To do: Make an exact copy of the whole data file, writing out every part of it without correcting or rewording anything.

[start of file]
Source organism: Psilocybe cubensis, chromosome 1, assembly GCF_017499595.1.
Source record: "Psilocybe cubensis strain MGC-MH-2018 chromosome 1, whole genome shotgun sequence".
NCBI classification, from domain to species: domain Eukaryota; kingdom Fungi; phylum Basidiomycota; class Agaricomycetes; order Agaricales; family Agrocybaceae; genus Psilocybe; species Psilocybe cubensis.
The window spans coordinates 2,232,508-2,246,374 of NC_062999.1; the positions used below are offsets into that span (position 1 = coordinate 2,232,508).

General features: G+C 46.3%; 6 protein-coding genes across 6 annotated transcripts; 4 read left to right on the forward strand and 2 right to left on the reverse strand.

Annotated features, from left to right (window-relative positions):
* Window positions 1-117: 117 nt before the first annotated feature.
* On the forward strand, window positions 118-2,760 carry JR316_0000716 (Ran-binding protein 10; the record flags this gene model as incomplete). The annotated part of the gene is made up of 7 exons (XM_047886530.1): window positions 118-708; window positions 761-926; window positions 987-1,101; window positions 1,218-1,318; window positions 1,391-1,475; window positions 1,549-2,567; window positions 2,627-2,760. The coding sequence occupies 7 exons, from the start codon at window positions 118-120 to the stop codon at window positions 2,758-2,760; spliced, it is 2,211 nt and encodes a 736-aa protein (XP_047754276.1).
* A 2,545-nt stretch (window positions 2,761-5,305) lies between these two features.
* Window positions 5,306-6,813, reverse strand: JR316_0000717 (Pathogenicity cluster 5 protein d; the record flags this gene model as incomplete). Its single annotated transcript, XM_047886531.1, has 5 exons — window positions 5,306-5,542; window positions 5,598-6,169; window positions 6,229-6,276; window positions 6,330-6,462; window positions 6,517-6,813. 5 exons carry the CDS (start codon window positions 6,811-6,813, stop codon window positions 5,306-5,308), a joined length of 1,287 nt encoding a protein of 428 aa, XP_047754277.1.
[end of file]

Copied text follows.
Source organism: Psilocybe cubensis, chromosome 1, assembly GCF_017499595.1.
Source record: "Psilocybe cubensis strain MGC-MH-2018 chromosome 1, whole genome shotgun sequence".
NCBI classification, from domain to species: domain Eukaryota; kingdom Fungi; phylum Basidiomycota; class Agaricomycetes; order Agaricales; family Agrocybaceae; genus Psilocybe; species Psilocybe cubensis.
The window spans coordinates 2,232,508-2,246,374 of NC_062999.1; the positions used below are offsets into that span (position 1 = coordinate 2,232,508).

General features: G+C 46.3%; 6 protein-coding genes across 6 annotated transcripts; 4 read left to right on the forward strand and 2 right to left on the reverse strand.

Annotated features, from left to right (window-relative positions):
* Window positions 1-117: 117 nt before the first annotated feature.
* On the forward strand, window positions 118-2,760 carry JR316_0000716 (Ran-binding protein 10; the record flags this gene model as incomplete). The annotated part of the gene is made up of 7 exons (XM_047886530.1): window positions 118-708; window positions 761-926; window positions 987-1,101; window positions 1,218-1,318; window positions 1,391-1,475; window positions 1,549-2,567; window positions 2,627-2,760. The coding sequence occupies 7 exons, from the start codon at window positions 118-120 to the stop codon at window positions 2,758-2,760; spliced, it is 2,211 nt and encodes a 736-aa protein (XP_047754276.1).
* A 2,545-nt stretch (window positions 2,761-5,305) lies between these two features.
* Window positions 5,306-6,813, reverse strand: JR316_0000717 (Pathogenicity cluster 5 protein d; the record flags this gene model as incomplete). Its single annotated transcript, XM_047886531.1, has 5 exons — window positions 5,306-5,542; window positions 5,598-6,169; window positions 6,229-6,276; window positions 6,330-6,462; window positions 6,517-6,813. 5 exons carry the CDS (start codon window positions 6,811-6,813, stop codon window positions 5,306-5,308), a joined length of 1,287 nt encoding a protein of 428 aa, XP_047754277.1.